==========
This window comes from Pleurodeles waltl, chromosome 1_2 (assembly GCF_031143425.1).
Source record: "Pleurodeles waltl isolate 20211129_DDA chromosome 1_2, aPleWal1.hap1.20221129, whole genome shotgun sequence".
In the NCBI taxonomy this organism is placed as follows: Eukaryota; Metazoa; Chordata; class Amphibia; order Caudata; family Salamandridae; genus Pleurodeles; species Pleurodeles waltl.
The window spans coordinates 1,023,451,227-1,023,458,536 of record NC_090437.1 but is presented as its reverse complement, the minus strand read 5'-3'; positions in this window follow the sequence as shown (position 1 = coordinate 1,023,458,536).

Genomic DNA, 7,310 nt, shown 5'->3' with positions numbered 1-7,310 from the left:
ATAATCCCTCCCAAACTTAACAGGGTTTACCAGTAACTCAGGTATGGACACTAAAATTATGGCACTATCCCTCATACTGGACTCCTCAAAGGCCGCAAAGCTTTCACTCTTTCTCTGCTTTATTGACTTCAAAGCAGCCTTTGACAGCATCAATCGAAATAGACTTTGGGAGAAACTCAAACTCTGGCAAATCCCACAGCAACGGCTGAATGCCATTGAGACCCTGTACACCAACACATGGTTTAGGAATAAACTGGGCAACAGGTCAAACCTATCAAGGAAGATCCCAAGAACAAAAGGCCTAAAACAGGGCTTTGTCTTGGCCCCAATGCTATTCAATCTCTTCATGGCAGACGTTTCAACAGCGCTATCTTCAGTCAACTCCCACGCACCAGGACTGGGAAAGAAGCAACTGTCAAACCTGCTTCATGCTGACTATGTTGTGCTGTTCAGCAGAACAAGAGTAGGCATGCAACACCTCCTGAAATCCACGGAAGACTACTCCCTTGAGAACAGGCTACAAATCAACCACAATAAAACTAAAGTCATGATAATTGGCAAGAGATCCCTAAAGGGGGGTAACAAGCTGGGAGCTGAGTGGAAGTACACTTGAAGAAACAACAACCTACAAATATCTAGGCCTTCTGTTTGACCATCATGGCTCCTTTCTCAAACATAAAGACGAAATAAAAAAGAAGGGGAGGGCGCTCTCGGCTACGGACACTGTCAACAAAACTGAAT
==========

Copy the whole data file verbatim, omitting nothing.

This window comes from Pleurodeles waltl, chromosome 1_2 (assembly GCF_031143425.1).
Source record: "Pleurodeles waltl isolate 20211129_DDA chromosome 1_2, aPleWal1.hap1.20221129, whole genome shotgun sequence".
In the NCBI taxonomy this organism is placed as follows: Eukaryota; Metazoa; Chordata; class Amphibia; order Caudata; family Salamandridae; genus Pleurodeles; species Pleurodeles waltl.
The window spans coordinates 1,023,451,227-1,023,458,536 of record NC_090437.1 but is presented as its reverse complement, the minus strand read 5'-3'; positions in this window follow the sequence as shown (position 1 = coordinate 1,023,458,536).

Genomic DNA, 7,310 nt, shown 5'->3' with positions numbered 1-7,310 from the left:
ATAATCCCTCCCAAACTTAACAGGGTTTACCAGTAACTCAGGTATGGACACTAAAATTATGGCACTATCCCTCATACTGGACTCCTCAAAGGCCGCAAAGCTTTCACTCTTTCTCTGCTTTATTGACTTCAAAGCAGCCTTTGACAGCATCAATCGAAATAGACTTTGGGAGAAACTCAAACTCTGGCAAATCCCACAGCAACGGCTGAATGCCATTGAGACCCTGTACACCAACACATGGTTTAGGAATAAACTGGGCAACAGGTCAAACCTATCAAGGAAGATCCCAAGAACAAAAGGCCTAAAACAGGGCTTTGTCTTGGCCCCAATGCTATTCAATCTCTTCATGGCAGACGTTTCAACAGCGCTATCTTCAGTCAACTCCCACGCACCAGGACTGGGAAAGAAGCAACTGTCAAACCTGCTTCATGCTGACTATGTTGTGCTGTTCAGCAGAACAAGAGTAGGCATGCAACACCTCCTGAAATCCACGGAAGACTACTCCCTTGAGAACAGGCTACAAATCAACCACAATAAAACTAAAGTCATGATAATTGGCAAGAGATCCCTAAAGGGGGGTAACAAGCTGGGAGCTGAGTGGAAGTACACTTGAAGAAACAACAACCTACAAATATCTAGGCCTTCTGTTTGACCATCATGGCTCCTTTCTCAAACATAAAGACGAAATAAAAAAGAAGGGGAGGGCGCTCTCGGCTACGGACACTGTCAACAAAACTGAAT